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Food pairing is the combination of foodstuffs that share at least one major aroma or flavour. The Net provides some guides, based upon some simple strategies, but most are wine pairing guides. The process analyses and lists foodstuffs’ aromas and flavours by means of mass spectrometry, breaking substances down to their molecular level. But we don’t want to be quite so scientific here. We deal with interesting combinations of certain beers with certain dishes. Read more...
Pilsener is popular all over the world. It gets its name from the Bohemian town of Pilsen and is one of the younger beers. Pilsener is “light” and refreshing. Its hoppy touch goes very well with citric flavours or a dash of lemonade. Thus, light dishes like afresh salad with roast chicken or salmon au gratin are perfect companions. A pilsener’s slightly bitter finish can also be combined with a sweet and fruity dessert like a tangerine cake or a lemon tart. And it is perfect for any BBQ, of course.Wheat beer with fish
Pale wheat beer: Wheat beer (in German also called “Weißbier”) is also made from wheat malt and thus very nutritious anyway. It goes very well with salads, fried snacks and seafood. Its full-bodied taste goes especially well with cheeses like brie or camembert. The delicate clove flavours can be combined with a fresh lemon sorbet, in summer in particular. In winter, try desserts with cinnamon, nutmeg or cloves.
Dark what beer: A dark wheat beer gets its colour from roast malt. The resultant bitter and malty taste can be combined with savoury dark meat. So why not try game?
Bockbier is a Starkbier and is very malty and does not have too much carbon dioxide, so its head is rather creamy. Pigling aside, it goes very well with game or a strong cheese but also with desserts like crème caramel or sweet tarts. There is also dark Bockbier, which can be combined with dark meat. But it doesn’t always have to be game. What about duck? And a chocolate cake to finish?Stout
Stout is quite popular in Ireland, England, Russia, and the Baltic States. Best known is certainly Guinness, from Dublin. A strong Imperial Stout goes with any main course, be it sausages, a steak or bacon or any bread for supper. If you want to indulge in beer and food pairings in the morning too, try a stout with brioche. The beer’s chocolate touch will let you certainly make do without cafe-au-lait. This brings us to the perfect pairing, with mousse au chocolat, chocolate truffles, cookies or crêpes with banana or chocolate sauce.Malt beer and roast pork
Malt beer often has a touch of caramel and, like dark Bockbier, thus goes very well with hearty dishes - roast pork, say - and sweet desserts. And in case you didn’t know: you can use malt beer also as a sort of sauce. Just deglaze the cooked and seasoned meat with malt beer and it will get a special taste.Malt soda with herbs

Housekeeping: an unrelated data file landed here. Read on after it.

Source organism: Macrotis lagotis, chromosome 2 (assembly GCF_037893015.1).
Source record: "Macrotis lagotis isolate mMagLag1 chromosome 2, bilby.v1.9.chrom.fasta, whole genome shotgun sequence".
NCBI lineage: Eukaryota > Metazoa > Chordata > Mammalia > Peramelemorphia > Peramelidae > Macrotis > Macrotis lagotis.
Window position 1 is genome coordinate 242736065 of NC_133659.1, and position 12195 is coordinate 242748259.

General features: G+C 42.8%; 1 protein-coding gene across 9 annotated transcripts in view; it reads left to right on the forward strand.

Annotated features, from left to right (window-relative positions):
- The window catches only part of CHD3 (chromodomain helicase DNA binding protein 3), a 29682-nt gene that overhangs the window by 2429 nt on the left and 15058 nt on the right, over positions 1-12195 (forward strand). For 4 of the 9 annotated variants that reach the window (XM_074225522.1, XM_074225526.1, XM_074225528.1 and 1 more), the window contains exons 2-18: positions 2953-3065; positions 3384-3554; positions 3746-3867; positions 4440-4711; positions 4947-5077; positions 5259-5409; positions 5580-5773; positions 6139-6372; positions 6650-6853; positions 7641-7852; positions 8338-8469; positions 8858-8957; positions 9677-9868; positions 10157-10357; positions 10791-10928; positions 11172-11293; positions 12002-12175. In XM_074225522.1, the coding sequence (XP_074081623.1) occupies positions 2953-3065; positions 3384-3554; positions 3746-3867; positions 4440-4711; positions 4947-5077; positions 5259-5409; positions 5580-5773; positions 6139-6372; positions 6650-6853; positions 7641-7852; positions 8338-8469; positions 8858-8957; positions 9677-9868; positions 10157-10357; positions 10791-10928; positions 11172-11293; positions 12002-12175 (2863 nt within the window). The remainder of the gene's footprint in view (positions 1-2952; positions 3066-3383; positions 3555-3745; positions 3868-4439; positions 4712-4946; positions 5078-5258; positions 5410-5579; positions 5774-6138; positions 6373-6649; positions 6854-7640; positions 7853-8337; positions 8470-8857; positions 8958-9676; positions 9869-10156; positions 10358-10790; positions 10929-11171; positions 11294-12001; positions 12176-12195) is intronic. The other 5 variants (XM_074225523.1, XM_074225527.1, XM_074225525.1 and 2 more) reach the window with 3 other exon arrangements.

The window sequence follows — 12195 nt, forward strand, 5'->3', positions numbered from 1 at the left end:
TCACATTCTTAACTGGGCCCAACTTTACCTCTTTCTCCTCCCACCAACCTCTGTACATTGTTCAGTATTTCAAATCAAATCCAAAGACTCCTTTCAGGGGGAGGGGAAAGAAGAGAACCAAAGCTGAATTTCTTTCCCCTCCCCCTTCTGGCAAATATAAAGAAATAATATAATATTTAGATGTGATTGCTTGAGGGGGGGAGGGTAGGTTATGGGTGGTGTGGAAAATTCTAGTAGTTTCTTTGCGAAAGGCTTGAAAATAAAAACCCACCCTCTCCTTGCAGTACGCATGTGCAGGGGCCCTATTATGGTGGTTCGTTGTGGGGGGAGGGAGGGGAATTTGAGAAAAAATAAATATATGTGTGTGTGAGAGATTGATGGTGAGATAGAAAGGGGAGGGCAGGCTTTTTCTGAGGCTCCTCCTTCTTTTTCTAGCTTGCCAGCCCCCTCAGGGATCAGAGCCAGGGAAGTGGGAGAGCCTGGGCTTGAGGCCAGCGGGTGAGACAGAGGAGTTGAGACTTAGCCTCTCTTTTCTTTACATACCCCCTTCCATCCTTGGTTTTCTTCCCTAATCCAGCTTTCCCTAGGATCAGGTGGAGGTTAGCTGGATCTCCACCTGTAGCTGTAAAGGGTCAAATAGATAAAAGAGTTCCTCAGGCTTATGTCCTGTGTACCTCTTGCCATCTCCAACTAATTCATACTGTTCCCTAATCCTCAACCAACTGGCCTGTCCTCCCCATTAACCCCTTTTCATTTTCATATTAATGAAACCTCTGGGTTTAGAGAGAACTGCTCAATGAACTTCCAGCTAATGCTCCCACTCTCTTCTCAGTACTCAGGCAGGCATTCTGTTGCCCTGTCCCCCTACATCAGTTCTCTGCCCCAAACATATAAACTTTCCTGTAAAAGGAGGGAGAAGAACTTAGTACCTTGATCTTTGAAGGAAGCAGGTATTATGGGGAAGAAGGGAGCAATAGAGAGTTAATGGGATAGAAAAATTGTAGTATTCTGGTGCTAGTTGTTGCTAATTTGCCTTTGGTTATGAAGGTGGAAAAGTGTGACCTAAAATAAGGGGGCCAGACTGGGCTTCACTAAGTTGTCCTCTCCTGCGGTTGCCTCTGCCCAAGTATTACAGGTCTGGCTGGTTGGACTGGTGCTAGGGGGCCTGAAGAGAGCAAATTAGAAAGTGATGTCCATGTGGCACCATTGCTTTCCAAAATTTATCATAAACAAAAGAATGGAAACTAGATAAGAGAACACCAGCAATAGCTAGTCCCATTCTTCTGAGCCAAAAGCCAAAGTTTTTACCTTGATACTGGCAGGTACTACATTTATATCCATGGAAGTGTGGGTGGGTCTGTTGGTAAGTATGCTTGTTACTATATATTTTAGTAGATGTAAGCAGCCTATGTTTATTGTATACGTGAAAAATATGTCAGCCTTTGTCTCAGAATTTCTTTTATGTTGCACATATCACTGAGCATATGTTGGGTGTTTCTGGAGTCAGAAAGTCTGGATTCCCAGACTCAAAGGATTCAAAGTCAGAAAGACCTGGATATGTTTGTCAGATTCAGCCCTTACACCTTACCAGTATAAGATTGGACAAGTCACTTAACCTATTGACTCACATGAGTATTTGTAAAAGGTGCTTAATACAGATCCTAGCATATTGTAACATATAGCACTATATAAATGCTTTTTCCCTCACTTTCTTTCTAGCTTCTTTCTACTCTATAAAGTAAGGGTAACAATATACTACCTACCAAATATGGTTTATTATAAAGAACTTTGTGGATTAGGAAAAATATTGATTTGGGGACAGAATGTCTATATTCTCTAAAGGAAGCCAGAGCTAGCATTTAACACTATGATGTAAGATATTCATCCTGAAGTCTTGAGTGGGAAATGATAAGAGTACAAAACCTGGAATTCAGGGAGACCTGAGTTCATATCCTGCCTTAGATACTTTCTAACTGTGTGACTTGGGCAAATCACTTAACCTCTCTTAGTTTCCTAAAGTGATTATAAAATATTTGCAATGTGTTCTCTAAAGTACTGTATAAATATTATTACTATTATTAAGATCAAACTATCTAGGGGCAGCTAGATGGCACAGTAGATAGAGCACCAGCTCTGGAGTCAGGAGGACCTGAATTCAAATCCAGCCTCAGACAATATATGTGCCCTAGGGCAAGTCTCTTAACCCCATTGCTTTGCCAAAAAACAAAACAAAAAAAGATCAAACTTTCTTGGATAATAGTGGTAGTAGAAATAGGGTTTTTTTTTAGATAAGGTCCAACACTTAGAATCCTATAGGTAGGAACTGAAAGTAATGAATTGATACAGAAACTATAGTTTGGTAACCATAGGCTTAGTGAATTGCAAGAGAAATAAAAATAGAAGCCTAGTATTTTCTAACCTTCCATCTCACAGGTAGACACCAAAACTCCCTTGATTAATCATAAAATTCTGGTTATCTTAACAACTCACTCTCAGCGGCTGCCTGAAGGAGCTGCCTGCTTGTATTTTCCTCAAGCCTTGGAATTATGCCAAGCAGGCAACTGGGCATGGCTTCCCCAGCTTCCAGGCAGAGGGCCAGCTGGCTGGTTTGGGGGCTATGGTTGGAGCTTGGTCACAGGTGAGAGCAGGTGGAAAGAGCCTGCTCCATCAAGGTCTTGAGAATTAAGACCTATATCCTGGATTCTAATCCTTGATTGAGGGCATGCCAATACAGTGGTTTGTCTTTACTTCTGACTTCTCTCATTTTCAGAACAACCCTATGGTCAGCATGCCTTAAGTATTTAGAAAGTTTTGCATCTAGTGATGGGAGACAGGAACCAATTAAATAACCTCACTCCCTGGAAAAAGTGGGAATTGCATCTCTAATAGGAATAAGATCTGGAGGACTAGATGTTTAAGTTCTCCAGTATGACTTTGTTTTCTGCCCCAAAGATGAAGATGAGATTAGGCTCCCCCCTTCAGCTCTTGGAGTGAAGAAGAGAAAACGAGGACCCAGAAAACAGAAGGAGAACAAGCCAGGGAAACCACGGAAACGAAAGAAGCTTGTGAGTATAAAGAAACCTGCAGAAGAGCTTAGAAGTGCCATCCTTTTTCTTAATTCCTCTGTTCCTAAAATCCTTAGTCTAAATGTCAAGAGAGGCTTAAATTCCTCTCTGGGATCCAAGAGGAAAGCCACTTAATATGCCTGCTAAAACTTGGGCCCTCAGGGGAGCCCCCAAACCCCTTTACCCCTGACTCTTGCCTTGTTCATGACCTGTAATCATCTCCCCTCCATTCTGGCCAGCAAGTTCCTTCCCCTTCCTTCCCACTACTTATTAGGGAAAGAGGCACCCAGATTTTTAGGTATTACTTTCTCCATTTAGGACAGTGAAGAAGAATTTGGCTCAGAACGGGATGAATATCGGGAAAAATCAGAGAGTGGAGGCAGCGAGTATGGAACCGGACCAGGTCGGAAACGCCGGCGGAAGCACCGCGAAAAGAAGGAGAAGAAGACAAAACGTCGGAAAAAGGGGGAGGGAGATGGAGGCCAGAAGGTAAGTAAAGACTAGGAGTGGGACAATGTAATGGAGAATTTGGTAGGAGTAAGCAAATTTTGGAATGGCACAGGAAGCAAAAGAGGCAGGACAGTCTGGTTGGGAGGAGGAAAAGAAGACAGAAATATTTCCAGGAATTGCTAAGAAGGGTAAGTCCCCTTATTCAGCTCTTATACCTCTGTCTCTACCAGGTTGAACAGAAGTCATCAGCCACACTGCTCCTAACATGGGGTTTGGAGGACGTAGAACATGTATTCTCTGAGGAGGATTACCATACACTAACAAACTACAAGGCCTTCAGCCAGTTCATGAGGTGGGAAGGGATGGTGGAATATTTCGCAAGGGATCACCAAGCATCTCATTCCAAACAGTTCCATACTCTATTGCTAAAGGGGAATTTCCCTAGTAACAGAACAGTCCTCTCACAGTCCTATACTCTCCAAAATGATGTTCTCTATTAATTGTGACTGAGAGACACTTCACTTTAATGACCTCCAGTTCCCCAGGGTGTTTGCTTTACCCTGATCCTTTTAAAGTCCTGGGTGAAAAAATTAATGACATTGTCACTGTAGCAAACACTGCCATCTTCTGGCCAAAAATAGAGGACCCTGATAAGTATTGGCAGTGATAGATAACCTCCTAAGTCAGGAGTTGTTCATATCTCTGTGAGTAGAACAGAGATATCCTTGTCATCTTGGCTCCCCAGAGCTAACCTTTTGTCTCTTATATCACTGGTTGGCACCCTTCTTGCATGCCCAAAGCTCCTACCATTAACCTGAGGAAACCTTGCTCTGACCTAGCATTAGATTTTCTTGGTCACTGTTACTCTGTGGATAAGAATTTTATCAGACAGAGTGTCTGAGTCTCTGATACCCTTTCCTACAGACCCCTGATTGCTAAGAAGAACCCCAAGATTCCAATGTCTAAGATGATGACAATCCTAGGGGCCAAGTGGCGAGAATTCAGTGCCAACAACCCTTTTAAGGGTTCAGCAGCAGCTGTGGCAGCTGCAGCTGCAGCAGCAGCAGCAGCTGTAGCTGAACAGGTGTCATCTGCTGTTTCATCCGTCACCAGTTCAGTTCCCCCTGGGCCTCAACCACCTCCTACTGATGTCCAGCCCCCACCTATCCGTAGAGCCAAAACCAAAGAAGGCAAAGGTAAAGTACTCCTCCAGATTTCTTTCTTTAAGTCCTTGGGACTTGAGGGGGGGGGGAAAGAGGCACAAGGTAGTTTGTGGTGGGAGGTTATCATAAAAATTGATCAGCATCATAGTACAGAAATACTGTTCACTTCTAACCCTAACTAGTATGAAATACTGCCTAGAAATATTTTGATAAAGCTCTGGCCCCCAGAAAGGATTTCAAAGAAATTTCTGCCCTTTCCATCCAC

A cold, fruity craft soda goes well with herbs and fruity desserts. So why not try artichokes for starters, pasta with pesto as your main course and a delicious mango blancmange for dessert with a grapefruit or orange soda or lemonadeAlcohol-free beer is light indeed
Alcohol-free beer is becoming ever more popular in Germany because it has much less calories and may have an isotonic effect, although some experts doubt that. For a main course, follow this motto: if the drink is light, let the meal be rich in calories. So indulge in pizza, chicken wings or burgers. For desserts, eat something fruity, be it berries with yogurt, vanilla ice-cream with hot cherries or zabaglione with strawberries.
The darker the beer, the heartier the dish, the darker the meat and the stronger the cheese should be.
Eichbaum beer’s exceptional quality cannot only be told by its taste but also by its certificates. The Deutsche Landwirtschaftsgesellschaft e.V. (German Agricultural Society) DLG) is one of the most important food-rating organisations, whose beer tests attest to Eichbaum’s quality and its corporate culture. And the International Food Standard (IFS) annually confirms...
Most important in brewing is the combination of tradition and technology. After all, beer has been produced from four ingredients in accordance with the German Purity Law for five centuries now: malt, hops, yeasts and water. The balance between traditional brewing and state-of-the art technology makes Eichbaum brew beer that is not only unique but also of top quality – a real market leader...
Eichbaum was founded in 1679 as a small brewpub, and while the exact location changed, its domicile has always been Mannheim. Its traditional art of brewing in accordance with the German Purity Law dated 1516 guarantees Eichbaum beers’ top quality – since 1679.
Experience more than 335 years of brewing live! See how crystal-clear water and select regional ingredients are turned into prize-winning Eichbaum beer specialities. And conclude the 3h-tour with a nice little snack and two of your favourite beers from our historic cellar. Or check it out here and now on a virtual tour.